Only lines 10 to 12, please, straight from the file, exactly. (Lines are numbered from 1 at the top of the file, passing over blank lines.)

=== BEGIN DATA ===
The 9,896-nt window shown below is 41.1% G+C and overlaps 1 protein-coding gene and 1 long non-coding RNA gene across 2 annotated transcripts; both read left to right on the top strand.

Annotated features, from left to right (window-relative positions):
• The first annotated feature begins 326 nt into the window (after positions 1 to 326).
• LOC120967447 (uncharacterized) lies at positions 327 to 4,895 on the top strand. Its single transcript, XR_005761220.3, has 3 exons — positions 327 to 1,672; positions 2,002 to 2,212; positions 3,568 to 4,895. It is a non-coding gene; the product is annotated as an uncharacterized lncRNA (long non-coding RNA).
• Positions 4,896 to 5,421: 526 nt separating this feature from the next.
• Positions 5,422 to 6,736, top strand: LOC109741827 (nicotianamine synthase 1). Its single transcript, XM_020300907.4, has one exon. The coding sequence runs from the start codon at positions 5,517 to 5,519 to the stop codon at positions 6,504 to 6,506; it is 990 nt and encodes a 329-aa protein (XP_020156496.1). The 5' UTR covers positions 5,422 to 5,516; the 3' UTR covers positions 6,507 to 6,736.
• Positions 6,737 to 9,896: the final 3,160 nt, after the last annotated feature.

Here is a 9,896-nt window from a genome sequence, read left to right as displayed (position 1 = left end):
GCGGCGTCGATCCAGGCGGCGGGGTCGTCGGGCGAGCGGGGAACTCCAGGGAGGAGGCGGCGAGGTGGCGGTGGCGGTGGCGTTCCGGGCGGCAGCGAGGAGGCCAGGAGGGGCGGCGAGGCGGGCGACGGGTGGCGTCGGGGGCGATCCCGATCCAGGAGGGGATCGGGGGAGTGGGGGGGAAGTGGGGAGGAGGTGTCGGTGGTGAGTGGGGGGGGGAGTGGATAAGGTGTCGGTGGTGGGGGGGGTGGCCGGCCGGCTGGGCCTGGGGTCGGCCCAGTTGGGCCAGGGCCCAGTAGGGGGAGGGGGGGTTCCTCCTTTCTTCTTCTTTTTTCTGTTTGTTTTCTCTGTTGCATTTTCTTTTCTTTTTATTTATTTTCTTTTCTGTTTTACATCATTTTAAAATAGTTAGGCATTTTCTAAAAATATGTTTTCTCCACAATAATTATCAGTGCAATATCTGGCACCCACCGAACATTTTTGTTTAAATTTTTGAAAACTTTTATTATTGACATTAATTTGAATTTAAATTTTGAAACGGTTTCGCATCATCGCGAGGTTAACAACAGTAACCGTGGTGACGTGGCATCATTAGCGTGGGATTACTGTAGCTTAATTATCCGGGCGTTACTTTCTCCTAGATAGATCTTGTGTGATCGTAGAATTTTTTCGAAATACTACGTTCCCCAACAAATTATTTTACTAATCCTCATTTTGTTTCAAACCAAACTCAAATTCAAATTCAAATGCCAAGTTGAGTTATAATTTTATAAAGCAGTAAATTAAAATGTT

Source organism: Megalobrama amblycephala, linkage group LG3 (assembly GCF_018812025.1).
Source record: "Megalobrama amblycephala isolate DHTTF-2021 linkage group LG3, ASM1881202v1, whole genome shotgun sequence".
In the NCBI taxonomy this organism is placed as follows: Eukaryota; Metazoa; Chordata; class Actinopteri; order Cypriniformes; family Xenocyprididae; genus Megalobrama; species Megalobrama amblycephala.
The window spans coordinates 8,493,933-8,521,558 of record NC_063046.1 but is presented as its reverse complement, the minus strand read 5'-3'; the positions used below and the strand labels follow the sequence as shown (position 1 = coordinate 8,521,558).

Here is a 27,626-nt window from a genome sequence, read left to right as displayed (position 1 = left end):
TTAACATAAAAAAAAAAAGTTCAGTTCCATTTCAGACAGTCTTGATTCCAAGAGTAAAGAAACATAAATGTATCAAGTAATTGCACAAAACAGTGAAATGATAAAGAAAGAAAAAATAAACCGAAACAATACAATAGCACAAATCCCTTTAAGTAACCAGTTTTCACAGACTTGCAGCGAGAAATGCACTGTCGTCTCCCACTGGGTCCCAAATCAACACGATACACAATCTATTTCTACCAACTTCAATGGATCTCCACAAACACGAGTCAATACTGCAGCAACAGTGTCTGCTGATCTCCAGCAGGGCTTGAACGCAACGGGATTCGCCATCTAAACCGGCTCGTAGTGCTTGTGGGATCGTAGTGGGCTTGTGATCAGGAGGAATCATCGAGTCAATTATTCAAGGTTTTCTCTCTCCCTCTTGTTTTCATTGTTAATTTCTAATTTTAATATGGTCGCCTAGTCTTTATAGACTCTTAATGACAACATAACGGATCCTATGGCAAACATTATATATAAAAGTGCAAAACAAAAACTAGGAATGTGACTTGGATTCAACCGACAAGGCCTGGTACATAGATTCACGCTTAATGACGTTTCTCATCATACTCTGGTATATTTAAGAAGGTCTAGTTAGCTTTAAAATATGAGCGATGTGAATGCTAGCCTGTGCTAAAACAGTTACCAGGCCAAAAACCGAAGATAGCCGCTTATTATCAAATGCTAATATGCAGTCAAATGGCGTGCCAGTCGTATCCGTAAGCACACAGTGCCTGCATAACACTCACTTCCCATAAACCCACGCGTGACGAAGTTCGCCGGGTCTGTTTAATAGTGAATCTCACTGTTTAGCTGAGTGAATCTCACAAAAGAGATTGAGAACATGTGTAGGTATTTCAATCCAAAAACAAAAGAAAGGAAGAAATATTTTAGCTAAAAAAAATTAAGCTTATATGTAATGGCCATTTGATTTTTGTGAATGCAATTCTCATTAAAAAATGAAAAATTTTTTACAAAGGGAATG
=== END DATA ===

Source organism: Megalobrama amblycephala, linkage group LG3 (assembly GCF_018812025.1).
Source record: "Megalobrama amblycephala isolate DHTTF-2021 linkage group LG3, ASM1881202v1, whole genome shotgun sequence".
In the NCBI taxonomy this organism is placed as follows: Eukaryota; Metazoa; Chordata; class Actinopteri; order Cypriniformes; family Xenocyprididae; genus Megalobrama; species Megalobrama amblycephala.